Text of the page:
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Syrians race in memory of Aleppo martyrs

The race was organised in Aleppo to commemorate 110 men and boys executed in 2013, known as the 'Martyrs of the River Massacre'
At least 60 participants ran through a rebel-held neighbourhood of Aleppo on Tuesday (Facebook)

At least 60 runners took part in a race in a rebel-held neighbourhood of Aleppo on Tuesday in honour of the victims of a group execution whose bodies were reportedly discovered in the city’s Queiq River in January 2013.

The race for the “Martyrs of the River Massacre” was organised by local media agency Nsaeem Syria Radio and an Aleppo-based sports and youth group.

In a video posted by the Aleppo Media Centre, children cheer as the runners – young men and women in bright green shirts – sprint down a rubble-strewn street past flattened cars and bombed-out houses in the Bustan al-Qasr neighbourhood.

“We are showing the world that we are playing sports in the most dangerous city in the world,” says a man in a red pullover, who appears to be the race’s organiser. “It’s also to relieve people from the stress of the continuous strikes and crimes committed by the regime.”

Another organiser says: “We are proving to the world that we, as free athletes in Aleppo, are resisting despite everything that is going on.”

Much of Aleppo, Syria’s largest and once most prosperous city, has been destroyed during fighting between Syrian government forces and rebels who pushed into the city’s northern neighbourhood in July 2012.

The struggle for the city, which is divided roughly in half between the two sides, is locked in stalemate with food and fresh water in short supply, and only around one million residents remaining out of Aleppo's pre-war population of 2.5 million.

At the end of the race, the winner, a young man in blue jeans identified as Ahmed Saleh, is presented with a golden cup. When he steps up to receive the medal, Saleh is described as “the father of a martyr of the river massacre”.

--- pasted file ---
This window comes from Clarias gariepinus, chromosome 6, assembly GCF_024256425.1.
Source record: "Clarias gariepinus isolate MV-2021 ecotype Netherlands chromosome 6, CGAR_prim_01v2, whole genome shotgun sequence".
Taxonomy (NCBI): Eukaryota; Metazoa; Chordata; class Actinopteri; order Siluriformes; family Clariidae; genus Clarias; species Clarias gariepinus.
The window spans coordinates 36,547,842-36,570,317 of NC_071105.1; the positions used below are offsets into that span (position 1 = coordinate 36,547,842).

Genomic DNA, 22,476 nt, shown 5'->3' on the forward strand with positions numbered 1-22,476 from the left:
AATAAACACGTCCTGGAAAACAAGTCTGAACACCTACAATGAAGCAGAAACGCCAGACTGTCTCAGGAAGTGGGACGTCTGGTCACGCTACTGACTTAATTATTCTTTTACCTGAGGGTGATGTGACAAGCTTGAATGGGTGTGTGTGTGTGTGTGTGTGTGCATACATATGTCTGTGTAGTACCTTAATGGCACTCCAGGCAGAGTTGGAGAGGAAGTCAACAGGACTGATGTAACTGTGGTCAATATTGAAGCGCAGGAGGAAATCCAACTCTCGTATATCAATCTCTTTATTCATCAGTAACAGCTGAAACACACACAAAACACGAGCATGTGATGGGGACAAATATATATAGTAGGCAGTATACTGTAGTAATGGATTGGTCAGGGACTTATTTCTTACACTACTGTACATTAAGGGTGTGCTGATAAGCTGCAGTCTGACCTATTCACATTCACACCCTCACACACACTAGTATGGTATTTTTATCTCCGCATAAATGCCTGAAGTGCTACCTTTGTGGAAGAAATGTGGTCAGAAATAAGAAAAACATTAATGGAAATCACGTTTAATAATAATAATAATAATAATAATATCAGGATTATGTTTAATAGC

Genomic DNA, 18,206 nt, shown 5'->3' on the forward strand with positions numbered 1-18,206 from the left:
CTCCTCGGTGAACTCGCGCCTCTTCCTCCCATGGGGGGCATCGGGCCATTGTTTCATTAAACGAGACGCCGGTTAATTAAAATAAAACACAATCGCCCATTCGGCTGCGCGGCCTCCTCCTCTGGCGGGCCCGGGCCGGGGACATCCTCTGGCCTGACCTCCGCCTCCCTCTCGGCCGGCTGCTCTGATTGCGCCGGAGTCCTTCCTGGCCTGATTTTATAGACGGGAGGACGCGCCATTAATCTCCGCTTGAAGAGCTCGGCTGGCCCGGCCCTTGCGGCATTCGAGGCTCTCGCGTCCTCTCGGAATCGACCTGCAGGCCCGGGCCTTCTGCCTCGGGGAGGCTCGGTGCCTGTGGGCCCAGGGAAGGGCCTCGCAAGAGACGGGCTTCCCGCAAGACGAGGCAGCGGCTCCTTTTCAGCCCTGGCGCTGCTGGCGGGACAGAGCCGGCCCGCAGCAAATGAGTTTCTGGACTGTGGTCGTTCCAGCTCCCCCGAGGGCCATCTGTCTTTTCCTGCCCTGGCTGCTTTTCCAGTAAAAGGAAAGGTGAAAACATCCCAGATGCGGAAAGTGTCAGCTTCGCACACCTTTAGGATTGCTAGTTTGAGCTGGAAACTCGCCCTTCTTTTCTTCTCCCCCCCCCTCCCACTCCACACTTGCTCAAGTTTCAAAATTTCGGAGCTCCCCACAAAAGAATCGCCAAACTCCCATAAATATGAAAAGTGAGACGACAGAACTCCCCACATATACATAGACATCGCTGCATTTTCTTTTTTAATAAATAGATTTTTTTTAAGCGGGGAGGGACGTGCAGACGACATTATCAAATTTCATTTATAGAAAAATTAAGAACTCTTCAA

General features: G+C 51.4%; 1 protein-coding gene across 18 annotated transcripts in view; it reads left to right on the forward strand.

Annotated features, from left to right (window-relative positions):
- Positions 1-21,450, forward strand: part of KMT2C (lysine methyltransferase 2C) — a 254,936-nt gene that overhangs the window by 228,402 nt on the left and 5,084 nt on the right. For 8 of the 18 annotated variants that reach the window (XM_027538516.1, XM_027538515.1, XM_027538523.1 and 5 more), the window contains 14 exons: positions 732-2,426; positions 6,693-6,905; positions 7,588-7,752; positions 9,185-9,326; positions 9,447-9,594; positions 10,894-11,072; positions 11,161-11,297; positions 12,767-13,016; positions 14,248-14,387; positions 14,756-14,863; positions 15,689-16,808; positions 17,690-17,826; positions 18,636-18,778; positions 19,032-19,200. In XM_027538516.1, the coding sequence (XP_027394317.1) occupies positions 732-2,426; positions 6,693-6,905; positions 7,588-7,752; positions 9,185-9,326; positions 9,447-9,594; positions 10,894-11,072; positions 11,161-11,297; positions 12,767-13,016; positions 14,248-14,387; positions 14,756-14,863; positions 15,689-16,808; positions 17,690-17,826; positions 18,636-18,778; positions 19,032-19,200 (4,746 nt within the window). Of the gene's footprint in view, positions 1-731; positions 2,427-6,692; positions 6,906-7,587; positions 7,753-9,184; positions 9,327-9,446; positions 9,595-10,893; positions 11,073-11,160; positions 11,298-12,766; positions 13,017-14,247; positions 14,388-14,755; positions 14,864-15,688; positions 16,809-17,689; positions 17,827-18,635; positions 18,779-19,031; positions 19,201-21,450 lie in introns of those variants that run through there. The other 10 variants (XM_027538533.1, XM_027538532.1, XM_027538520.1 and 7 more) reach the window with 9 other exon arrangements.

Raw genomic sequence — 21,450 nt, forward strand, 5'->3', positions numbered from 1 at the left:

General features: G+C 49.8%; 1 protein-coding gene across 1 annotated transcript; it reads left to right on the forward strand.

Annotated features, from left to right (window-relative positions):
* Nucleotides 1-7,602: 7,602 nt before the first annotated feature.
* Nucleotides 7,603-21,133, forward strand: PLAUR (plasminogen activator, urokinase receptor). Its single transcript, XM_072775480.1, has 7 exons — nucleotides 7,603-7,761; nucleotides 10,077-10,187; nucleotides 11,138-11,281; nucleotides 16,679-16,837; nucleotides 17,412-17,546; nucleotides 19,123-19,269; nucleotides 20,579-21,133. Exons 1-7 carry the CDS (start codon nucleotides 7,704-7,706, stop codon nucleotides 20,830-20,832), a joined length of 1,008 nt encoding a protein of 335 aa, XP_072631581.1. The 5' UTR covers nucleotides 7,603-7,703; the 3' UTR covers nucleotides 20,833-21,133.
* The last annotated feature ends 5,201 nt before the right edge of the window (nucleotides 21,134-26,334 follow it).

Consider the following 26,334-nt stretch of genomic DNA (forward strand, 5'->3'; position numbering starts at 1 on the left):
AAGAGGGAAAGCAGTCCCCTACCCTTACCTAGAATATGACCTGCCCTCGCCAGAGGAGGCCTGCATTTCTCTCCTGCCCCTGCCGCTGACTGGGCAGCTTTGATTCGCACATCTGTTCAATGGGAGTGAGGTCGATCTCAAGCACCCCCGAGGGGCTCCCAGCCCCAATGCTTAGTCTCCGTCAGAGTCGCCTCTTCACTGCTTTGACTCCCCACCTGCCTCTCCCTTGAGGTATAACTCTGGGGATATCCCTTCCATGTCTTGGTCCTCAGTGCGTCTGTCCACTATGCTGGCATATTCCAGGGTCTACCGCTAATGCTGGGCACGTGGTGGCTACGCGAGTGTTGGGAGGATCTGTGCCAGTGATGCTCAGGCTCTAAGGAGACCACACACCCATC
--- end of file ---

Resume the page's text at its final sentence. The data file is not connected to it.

110 men and boys killed in Queiq River massacre

In January 2013, the bodies of a 110 men and boys, some with their hands bound and their mouths sealed with tape, were found on the banks of the Queiq River. Many of the bodies had gunshot wounds to the head and exhibited signs of torture, according to Human Rights Watch (HRW).

Family members of many of the victims told HRW they were last seen in a government-controlled area, or after they set out to cross into the area through two checkpoints, one manned by opposition forces and the other by government forces. Most of the families interviewed insisted that the victims had not been involved with the armed opposition or actively participated in demonstrations.

The Queiq River rises in Turkey and travels through government-held districts of Aleppo before it reaches Bustan al-Qasr.

From February to mid-March 2013, between 80 and 120 additional bodies were dragged from the river. The appearance of these bodies has led locals to refer to the Queiq River as "The River of Martyrs".

In March 2013, Aleppo's opposition authorities reduced water levels in the river so it could no longer carry bodies downstream. As a result, locals have been spared from fishing out dead bodies from the river.

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